WPG: Are any of these businesses agricultural producers, seeking to export?
Musewe: Export is a big part of it. Usually the investor would like to see that there is some international off-take already in place and that there is international interest for any new production generated through the investment. This is becoming increasingly important on the project sponsor side too, because African economies want to create and capture more value by exporting processed goods rather than just primary goods.
WPG: What specific countries in Africa are you primarily working with?
Musewe: We're actually quite across the board in terms of where we offer our services. Right now our focus countries are South Africa, Kenya, Rwanda, Ghana, Cameroon, and Zimbabwe.
WPG: And what about your background makes Eschaton the ideal middleman?
Musewe: I would answer this question firstly by describing my motivation. I grew up in Canada, a son of immigrants, my dad being from Zimbabwe and my mom being from Trinidad. I grew up with a strong affinity for all things Pan-African, in large part due to how my parents exposed me to my rich heritage through it. I’ve always wanted to play a role in building this vast region and sharing my love for it with others.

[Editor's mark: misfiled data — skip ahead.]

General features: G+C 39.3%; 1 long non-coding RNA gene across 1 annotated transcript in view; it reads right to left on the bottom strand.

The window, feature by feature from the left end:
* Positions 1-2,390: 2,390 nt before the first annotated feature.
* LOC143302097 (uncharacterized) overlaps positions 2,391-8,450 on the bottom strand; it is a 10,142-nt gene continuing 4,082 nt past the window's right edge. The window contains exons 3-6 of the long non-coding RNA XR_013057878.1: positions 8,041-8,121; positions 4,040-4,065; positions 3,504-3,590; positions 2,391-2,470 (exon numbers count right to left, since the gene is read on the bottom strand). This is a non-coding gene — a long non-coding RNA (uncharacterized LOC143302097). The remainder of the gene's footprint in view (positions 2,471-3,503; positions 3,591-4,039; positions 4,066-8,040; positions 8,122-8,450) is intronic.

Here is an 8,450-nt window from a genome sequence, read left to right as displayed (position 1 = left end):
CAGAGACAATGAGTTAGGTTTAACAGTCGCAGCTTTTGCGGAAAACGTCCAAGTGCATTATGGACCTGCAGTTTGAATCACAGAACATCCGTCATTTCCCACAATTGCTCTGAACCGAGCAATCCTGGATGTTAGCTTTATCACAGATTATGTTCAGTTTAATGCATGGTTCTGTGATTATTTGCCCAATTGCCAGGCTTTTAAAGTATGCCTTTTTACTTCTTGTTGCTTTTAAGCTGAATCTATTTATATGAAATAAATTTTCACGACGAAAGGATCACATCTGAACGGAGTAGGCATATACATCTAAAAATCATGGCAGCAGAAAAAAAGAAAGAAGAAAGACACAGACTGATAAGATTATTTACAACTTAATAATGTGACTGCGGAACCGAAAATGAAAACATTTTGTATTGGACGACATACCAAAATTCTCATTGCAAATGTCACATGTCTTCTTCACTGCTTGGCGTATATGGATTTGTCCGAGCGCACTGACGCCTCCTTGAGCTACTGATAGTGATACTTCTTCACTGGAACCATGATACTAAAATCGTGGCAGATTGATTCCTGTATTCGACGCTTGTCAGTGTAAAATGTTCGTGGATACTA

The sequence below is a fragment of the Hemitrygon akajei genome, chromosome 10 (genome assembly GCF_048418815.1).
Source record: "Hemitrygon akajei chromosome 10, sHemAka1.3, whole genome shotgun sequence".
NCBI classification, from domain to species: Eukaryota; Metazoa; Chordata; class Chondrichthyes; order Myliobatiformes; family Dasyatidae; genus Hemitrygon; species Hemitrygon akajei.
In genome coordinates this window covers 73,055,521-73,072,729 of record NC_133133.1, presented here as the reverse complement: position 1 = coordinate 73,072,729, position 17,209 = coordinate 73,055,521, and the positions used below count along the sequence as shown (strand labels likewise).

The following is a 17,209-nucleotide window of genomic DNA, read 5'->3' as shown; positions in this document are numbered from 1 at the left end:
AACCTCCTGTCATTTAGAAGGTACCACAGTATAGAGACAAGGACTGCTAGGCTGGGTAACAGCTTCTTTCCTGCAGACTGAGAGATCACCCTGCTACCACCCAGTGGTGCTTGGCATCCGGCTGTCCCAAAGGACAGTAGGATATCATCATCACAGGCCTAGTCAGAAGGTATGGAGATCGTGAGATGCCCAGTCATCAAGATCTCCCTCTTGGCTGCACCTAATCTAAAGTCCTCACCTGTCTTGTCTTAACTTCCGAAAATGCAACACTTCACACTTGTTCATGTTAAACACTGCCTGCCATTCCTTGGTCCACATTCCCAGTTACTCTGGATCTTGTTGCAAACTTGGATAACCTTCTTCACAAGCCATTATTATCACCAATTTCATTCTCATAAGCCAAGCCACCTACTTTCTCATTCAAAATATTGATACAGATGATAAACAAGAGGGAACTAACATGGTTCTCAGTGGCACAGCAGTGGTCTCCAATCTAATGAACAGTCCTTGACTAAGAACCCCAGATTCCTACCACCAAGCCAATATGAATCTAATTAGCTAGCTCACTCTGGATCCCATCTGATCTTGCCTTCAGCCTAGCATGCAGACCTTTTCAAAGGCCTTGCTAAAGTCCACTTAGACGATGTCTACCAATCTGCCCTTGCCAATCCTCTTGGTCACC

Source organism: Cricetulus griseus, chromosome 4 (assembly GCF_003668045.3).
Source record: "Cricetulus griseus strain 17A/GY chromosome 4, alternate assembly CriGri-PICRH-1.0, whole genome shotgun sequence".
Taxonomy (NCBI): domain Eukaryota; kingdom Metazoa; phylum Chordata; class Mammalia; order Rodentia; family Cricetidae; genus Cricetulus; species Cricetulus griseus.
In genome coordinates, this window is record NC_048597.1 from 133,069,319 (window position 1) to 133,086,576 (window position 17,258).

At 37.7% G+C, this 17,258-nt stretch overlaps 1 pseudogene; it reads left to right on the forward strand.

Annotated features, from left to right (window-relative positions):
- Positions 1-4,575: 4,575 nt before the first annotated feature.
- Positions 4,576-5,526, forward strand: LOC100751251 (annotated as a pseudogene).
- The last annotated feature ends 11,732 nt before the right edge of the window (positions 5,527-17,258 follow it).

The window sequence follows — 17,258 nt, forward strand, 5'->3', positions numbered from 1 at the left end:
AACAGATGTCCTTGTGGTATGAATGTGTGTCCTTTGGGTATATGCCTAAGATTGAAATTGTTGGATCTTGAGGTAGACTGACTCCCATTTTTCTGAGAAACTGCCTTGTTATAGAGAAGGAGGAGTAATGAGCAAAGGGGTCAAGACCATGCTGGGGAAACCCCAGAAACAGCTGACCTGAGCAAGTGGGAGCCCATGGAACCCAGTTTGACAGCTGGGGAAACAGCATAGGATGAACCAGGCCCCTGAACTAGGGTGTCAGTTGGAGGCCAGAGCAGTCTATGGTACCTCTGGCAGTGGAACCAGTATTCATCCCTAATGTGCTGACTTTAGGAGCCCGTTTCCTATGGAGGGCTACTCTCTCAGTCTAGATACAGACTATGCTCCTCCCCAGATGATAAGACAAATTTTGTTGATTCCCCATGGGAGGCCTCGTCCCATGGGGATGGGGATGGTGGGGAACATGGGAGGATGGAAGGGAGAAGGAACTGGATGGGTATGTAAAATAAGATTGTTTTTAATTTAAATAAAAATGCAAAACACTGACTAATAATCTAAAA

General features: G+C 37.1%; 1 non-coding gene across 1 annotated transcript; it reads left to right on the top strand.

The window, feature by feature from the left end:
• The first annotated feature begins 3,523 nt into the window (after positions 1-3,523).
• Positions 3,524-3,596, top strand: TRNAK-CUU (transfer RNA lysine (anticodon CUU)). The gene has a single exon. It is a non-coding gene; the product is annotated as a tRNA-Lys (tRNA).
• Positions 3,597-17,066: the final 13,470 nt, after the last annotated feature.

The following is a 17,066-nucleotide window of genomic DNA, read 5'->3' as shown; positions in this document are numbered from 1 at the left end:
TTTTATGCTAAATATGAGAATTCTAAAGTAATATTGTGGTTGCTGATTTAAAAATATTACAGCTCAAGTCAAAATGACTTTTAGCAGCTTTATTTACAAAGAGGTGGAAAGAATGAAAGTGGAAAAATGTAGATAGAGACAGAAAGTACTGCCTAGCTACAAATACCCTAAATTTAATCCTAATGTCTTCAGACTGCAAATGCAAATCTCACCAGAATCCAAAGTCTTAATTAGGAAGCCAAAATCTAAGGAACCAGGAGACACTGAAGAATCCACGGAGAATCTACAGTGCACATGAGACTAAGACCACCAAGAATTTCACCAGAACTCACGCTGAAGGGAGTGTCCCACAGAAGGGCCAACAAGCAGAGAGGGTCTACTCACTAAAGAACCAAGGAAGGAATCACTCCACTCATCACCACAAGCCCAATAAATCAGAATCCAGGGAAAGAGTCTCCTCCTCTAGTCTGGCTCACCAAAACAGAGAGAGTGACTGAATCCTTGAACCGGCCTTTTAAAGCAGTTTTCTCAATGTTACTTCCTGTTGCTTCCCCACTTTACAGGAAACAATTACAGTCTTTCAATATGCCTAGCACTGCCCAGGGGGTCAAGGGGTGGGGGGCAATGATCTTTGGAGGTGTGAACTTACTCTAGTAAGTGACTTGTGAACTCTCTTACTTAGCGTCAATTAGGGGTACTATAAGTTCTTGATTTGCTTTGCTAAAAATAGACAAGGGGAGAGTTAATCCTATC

My passion was partly realized when I went to live in South Africa as soon as I finished my undergraduate degree at the University of Toronto. I lived there for 10 years and lived in Ghana for one year, and then returned to Toronto, Canada with my family. From this deep exposure, I've always felt that Canada has such a partnership role to play in Africa beyond just development and aid.
WPG: Why is that?
Musewe: Canadians have a unique approach to engaging in foreign regions. We're known for being really respectful of cultures that we go into. That's a key aspect. We tend to listen more, suspend judgment more, and to prioritize understanding the people we're engaging with. This is often how host countries see us. So whether you're talking about foreign trade policy, our military, or NGO volunteers, that’s the sort of feedback that one would tend to get. There are great investment and trade opportunities across Africa, so if any foreign nation is going to be there, I believe Canada should be one of them.